Microsoft Office 2010, Google Target Small Biz


BOSTON (TheStreet) — Forget McGruber. Now we've got MicGoogle — Microsoft (Stock Quote: MSFT) and Google (Stock Quote: GOOG) are seemingly accidentally creating a bona fide small-business action hero.

Last week, after nearly a year of open development and industry trials, software giant Microsoft shipped Microsoft Office 2010. (Betas are free. Downloaded Office and Student editions start at $119. Professional versions touch $499.)

As I said in my initial review, Office 2010 is a reasonable, if pricey, upgrade from Office 2007. It offers improved security, collaboration and mobile integration. Cloud computer hipsters may shriek, but the fact is, Office 2010 has small-biz game.

Thing is, now that the product is in the flesh, the small-business office software market has taken an interesting turn. About two months ago, Google rolled out a fully redone version of its Web-based office Google Apps products and a third-party app marketplace. These upgrades not only make Google Apps run faster and easier, but Google claims they more directly support Microsoft Office content.

The idea? Google wants small businesses to use its code along with Microsoft's.

"We really do see that Google Apps can work hand-in-hand with existing Microsoft Office deployments," Jonathan Rochelle, group product manager for Google Apps told me during a recent hands-on demo down at the Google office on New York City's 9th Ave.

To get a better feel for whether Google has lost its small-business mind, my little digital world actually deployed both Microsoft Office 2010 and Google Apps side by side, for a little over six months.

Here is what you need to know.

What you get: As nutty as it sounds, MicroGoogle or GoogleSoft, or whatever you want to call this accidental two-for-one deal, is not a bad idea.

Running Google Apps and Microsoft Office together is far from perfect — more on that in sec — but without question there is unparalleled power in having both in your business. A fully functioning Microsoft Office package that runs on a desktop computer ensures that you can control and deliver top-quality documents, spreadsheets and presentations in the formats of choice for more than 450 million Microsoft users. And running Google's cloud-based Apps package really does open that data to unparalleled Web collaboration, data back-up, device flexibility and mobile support. The trick is learning to hand off data from one platform to the other — that is, doing things like importing documents, syncing calendars and coordinating contacts across your team and both piles of code.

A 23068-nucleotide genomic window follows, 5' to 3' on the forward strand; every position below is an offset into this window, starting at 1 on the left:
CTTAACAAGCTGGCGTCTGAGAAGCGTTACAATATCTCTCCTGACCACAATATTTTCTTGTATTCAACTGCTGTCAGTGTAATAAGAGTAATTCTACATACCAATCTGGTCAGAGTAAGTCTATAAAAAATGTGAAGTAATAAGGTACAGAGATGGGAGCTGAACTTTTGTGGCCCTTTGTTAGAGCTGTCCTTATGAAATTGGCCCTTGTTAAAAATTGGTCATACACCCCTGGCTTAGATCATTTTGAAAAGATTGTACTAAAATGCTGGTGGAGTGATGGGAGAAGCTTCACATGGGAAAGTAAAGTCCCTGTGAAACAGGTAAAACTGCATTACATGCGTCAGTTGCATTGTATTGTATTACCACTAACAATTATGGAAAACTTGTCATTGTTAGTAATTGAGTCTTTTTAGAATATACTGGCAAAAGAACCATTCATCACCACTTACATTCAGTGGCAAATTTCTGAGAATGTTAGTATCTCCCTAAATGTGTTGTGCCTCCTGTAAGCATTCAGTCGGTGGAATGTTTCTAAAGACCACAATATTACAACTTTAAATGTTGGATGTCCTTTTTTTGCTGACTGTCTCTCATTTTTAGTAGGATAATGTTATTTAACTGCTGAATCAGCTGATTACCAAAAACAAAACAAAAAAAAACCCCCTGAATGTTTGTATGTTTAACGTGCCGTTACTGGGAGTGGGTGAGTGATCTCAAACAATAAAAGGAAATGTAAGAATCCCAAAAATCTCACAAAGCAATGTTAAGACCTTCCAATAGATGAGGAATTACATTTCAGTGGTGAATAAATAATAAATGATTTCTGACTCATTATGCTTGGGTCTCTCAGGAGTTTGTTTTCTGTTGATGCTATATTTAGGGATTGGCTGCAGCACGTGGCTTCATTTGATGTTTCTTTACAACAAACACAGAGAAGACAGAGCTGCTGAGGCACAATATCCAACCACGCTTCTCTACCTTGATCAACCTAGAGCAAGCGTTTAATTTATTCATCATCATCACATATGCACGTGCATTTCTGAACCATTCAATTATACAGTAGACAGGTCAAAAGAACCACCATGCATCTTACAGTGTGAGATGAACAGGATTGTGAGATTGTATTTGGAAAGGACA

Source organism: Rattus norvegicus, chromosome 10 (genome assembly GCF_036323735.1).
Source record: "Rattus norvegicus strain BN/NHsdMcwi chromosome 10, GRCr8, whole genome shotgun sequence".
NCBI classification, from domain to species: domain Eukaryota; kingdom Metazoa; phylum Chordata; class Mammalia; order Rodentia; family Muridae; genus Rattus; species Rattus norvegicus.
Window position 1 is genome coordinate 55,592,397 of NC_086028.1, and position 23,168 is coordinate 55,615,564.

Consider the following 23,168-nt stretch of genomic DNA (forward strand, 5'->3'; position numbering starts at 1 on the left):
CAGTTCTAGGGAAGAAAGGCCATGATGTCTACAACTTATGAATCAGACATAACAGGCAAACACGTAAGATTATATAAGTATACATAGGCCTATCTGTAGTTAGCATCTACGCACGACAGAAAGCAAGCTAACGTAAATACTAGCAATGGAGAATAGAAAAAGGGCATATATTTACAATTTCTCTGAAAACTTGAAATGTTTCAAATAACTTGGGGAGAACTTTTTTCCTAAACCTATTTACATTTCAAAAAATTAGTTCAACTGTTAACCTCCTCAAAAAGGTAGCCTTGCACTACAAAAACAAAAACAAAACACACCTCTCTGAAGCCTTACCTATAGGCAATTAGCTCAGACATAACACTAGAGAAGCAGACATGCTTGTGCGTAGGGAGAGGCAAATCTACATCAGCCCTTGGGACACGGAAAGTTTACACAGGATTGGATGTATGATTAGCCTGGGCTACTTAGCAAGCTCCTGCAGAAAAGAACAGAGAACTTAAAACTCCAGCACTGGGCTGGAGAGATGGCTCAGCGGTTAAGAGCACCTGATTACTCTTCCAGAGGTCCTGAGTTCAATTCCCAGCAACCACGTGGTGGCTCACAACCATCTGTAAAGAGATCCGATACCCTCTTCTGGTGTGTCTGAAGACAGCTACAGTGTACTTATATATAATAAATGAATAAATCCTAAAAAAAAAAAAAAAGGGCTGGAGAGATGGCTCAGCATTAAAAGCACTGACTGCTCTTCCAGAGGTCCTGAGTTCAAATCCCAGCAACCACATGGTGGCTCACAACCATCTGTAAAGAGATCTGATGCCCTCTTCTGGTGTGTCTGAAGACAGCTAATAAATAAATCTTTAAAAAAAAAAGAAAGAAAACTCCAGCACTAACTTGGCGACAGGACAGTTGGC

It takes a good bit of tinkering, but once you figure out how to hand off tasks between packages, you'll wonder how you lived without both of them.

MicGoogle Office Apps 2010, or whatever you like to call it, is that big a deal.

What you don't get: Oh, this is miles from the final software solution.

As much as Microsoft and Google posture that each of their tools can effortlessly integrate Web-based computing and desktop office software, that's just plain nonsense. Yes, Microsoft gets points for its new Web Apps features, like its beta of on Facebook and its remote file sharing on SkyDrive. But these tools can still be terribly clumsy.

For all of Google's talk about integrating your data across everything from word processing to presentations, even basic stuff like contact management and calendaring were almost never entirely correct. One conference call we had with a phone conferencing app called ZipDX took a call to the developer to fix.

Nothing can change how complex this code is. And how tough it is to properly debug.

Bottom line: I know, I know. The notion of understanding, installing and getting everyone to learn both Microsoft Office and Google Apps seems like a trip to the dentist with lots of drilling. But the fact is, the combining of these tools has put a data platform in my shop that rivals companies a thousand times our size. And there's no ignoring that.

Yes, tooling up to run GoogleSoft Apps 2010 Office, or whatever you want to call it, will send you back to school. But, trust me. It will be worth it.

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